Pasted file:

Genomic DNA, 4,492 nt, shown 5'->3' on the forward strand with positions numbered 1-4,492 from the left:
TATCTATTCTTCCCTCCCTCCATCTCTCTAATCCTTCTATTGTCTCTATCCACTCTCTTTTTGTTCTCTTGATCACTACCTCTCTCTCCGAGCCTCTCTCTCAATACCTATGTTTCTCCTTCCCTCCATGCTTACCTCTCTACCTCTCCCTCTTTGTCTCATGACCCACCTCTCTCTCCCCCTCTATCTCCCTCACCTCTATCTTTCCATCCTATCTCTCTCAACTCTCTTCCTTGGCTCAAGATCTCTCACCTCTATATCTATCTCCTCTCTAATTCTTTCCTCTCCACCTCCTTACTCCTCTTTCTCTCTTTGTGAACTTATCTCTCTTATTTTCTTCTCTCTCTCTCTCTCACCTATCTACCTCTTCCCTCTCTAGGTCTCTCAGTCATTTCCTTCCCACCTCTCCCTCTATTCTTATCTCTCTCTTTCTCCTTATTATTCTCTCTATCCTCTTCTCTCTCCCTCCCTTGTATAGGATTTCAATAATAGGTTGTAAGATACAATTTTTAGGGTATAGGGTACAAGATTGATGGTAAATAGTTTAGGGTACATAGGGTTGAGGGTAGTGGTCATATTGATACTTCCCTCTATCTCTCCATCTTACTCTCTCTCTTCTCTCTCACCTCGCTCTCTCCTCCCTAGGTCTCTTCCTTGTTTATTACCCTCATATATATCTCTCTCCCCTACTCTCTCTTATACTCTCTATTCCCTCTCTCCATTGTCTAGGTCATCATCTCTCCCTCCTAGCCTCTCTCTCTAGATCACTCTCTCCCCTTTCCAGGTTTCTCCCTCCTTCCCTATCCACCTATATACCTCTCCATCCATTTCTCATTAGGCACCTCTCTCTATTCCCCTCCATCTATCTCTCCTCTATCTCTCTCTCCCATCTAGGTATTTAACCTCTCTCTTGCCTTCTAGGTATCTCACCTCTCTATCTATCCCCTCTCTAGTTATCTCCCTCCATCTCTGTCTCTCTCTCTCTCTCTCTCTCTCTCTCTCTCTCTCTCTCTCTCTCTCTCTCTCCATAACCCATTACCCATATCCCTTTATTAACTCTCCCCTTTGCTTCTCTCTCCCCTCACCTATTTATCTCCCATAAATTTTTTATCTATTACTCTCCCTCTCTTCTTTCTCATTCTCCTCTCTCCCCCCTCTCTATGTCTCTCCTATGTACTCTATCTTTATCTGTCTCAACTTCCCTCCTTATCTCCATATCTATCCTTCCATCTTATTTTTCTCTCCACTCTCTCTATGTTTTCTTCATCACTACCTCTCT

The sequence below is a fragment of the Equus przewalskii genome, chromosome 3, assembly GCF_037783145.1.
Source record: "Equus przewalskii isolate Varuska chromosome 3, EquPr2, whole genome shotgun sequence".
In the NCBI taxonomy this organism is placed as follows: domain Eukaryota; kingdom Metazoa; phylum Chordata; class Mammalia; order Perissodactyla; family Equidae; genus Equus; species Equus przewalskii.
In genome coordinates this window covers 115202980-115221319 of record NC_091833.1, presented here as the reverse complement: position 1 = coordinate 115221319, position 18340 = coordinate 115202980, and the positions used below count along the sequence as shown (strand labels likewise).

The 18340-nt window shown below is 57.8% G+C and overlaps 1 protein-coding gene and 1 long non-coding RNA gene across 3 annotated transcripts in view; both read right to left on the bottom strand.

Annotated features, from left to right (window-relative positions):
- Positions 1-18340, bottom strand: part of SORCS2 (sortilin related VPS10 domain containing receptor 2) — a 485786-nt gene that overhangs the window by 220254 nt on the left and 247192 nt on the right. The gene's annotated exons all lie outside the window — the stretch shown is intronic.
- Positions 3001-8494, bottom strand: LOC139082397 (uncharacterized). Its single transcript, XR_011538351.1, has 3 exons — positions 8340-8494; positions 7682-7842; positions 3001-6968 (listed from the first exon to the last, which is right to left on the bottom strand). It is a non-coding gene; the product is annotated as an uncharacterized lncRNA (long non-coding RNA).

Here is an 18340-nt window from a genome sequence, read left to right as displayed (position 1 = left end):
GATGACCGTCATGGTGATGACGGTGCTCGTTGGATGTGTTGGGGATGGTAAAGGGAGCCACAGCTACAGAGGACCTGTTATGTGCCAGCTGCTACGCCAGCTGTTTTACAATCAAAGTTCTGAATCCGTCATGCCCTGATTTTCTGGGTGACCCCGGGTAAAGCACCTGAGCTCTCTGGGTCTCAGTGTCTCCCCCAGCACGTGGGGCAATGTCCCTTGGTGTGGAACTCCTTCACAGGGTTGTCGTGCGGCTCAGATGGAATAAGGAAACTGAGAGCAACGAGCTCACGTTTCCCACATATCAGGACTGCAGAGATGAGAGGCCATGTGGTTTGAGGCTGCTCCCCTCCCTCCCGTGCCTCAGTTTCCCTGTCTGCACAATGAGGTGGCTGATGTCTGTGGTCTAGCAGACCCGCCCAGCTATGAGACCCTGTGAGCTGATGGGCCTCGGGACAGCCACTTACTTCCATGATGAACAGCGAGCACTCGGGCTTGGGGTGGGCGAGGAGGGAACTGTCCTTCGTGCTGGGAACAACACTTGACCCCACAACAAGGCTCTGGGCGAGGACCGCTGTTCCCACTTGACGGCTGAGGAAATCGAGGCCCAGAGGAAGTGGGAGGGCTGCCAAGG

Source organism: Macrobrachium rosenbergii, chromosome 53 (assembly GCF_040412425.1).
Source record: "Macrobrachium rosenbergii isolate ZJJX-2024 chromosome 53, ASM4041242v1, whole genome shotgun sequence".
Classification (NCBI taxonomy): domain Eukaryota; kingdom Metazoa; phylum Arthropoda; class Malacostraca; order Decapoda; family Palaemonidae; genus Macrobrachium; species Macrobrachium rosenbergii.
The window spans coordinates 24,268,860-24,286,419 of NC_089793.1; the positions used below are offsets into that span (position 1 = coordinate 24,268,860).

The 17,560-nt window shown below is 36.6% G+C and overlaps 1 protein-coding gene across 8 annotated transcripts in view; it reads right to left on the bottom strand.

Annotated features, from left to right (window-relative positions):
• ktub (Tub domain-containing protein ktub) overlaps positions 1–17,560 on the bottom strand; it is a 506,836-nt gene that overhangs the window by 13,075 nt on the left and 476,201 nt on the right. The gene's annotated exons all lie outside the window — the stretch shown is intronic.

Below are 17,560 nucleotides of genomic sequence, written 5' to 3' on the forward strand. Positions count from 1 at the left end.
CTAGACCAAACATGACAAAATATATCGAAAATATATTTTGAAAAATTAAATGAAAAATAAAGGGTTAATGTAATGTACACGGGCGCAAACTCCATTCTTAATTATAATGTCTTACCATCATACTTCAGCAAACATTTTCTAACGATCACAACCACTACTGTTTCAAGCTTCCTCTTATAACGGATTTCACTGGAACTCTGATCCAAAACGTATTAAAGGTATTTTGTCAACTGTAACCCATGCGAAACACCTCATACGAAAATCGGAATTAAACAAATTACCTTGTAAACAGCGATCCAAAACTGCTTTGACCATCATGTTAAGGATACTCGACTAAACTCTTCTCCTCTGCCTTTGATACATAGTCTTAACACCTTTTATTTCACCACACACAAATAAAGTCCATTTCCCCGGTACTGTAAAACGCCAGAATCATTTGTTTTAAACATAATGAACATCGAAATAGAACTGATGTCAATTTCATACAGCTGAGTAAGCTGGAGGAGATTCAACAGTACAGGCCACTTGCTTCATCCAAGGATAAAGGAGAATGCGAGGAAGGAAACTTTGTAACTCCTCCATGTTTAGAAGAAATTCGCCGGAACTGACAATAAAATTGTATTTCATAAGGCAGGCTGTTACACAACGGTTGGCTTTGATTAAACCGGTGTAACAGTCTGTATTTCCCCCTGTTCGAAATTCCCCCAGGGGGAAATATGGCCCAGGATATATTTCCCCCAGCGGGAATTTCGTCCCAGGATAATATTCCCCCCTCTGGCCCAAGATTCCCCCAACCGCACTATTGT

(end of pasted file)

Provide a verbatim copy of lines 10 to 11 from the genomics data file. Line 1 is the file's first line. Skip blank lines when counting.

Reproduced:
- Positions 3001-8494, bottom strand: LOC139082397 (uncharacterized). Its single transcript, XR_011538351.1, has 3 exons — positions 8340-8494; positions 7682-7842; positions 3001-6968 (listed from the first exon to the last, which is right to left on the bottom strand). It is a non-coding gene; the product is annotated as an uncharacterized lncRNA (long non-coding RNA).

Here is an 18340-nt window from a genome sequence, read left to right as displayed (position 1 = left end):